Through my research, I also found that the majority of voluntourism organisations do not require volunteers to have any level of experience, let alone qualifications to volunteer with children, whether in a school or a residential care institution. Can you ever imagine this being the norm in the UK? How many times have you seen a plane full of well-intentioned but unqualified, 18 year old Nepalese young people flood UK schools or residential care homes to ‘teach’ our children? My guess would be not that often! This begs the question of why we feel people have to be trained and educated to a fairly high standard to work with English children, but the same does not apply when considering children growing up across the Global South. What kinds of assumptions, whether conscious or subconscious, are we making and thus basing our actions upon? Do we really believe, as our actions seem to depict, that as Westerners, even if uneducated, we are somehow more innately qualified to care for children and know what is best for them, than their own teachers, nursery nurses, even parents? Or, worse still, do we think that the children of Africa, Asia and South America are somehow deserving of a lesser standard of care? If, like most people, you balk at both of these ideas, then maybe it is about time our actions changed to mirror what we claim to believe.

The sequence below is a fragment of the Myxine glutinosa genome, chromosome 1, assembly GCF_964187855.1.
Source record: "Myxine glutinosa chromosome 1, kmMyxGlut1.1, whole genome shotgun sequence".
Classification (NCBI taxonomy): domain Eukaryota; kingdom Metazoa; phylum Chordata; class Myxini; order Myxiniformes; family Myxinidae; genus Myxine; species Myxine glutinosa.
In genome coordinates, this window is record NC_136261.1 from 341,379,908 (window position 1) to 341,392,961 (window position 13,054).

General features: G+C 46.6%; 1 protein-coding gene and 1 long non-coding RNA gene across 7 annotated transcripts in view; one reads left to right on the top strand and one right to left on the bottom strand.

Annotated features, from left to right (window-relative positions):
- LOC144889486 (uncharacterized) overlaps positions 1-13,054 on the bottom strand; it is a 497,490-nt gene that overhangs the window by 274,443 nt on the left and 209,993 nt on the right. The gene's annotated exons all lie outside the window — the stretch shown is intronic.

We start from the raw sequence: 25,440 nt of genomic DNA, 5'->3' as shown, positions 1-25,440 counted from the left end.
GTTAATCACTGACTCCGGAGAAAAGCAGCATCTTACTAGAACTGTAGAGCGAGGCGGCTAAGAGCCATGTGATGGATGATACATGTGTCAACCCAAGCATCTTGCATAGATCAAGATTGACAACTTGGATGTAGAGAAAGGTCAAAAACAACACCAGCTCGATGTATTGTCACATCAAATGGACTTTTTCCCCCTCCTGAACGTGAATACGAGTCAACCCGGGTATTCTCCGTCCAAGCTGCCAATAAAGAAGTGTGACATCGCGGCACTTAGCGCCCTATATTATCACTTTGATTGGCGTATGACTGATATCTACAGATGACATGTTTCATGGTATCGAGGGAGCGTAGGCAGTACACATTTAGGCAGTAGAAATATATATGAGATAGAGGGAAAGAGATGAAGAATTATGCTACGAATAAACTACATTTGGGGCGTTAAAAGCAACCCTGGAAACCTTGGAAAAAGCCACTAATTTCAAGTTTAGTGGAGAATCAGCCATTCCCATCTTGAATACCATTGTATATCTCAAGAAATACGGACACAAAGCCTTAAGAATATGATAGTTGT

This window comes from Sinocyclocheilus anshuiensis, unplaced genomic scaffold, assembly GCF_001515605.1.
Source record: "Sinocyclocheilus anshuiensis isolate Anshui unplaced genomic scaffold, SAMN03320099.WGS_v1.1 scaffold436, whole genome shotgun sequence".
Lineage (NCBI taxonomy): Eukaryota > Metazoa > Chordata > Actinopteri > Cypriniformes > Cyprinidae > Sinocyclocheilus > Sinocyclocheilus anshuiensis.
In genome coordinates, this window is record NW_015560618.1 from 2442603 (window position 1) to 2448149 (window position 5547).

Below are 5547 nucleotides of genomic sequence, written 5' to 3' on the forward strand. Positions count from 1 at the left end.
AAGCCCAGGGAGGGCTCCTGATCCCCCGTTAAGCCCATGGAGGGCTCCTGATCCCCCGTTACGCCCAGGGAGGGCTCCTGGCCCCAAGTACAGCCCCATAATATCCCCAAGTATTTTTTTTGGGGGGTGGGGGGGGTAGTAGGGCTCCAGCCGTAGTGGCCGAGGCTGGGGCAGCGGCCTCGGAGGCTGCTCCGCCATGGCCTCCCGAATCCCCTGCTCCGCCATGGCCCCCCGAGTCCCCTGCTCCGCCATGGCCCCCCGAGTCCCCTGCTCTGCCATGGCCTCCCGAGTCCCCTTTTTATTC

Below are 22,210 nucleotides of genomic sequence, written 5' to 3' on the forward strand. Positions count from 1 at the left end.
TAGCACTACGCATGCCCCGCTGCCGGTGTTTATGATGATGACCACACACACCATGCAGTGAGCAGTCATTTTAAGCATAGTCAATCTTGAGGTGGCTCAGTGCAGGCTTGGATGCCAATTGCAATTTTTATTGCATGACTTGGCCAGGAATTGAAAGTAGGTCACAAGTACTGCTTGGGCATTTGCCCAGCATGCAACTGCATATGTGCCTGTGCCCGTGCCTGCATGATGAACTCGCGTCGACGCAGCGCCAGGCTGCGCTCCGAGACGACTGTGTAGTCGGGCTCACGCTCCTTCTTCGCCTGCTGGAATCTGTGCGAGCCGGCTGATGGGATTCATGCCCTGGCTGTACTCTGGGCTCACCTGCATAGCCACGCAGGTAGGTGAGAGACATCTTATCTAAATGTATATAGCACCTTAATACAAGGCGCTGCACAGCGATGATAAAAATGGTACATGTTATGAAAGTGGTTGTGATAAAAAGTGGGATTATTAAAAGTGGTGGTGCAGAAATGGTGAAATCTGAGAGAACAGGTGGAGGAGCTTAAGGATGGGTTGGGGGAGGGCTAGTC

When considering the sometimes disastrous consequences of overseas volunteering with regards the emotional and physical wellbeing of children, it is all too easy to conclude that all projects involving children should be stopped altogether, preventing the problems from ever even being a possibility. Although a firm critic of many projects abroad involving children, I adamantly believe that if done correctly, in conjunction with local stakeholders and with the benefit of the child firmly situated at the heart of any decision, projects which bring together Western volunteers and local children can be hugely effective for both parties.
Over the five years I’ve been involved with KickStart Ghana, our attitude and practices regarding volunteering with children have developed dramatically. I find it really encouraging looking back and seeing how, as an organisation, we have become more impactful through our work, due to the decisions we’ve made, especially when considering our child-facing programmes. Child protection and safety, as well as beneficiary impact, are things we regard as being of the highest importance. The three summer programmes currently running in Ho consist heavily of working with young people. The summer school, reading club and football coaching sessions, delivered alongside our local partners and supported by our dedicated team of UK volunteers, all focus on increasing the educational and sporting abilities and achievements of young people. So, how do we ensure we are not making the same mistakes of so many other international volunteering organisations with regards our work with children?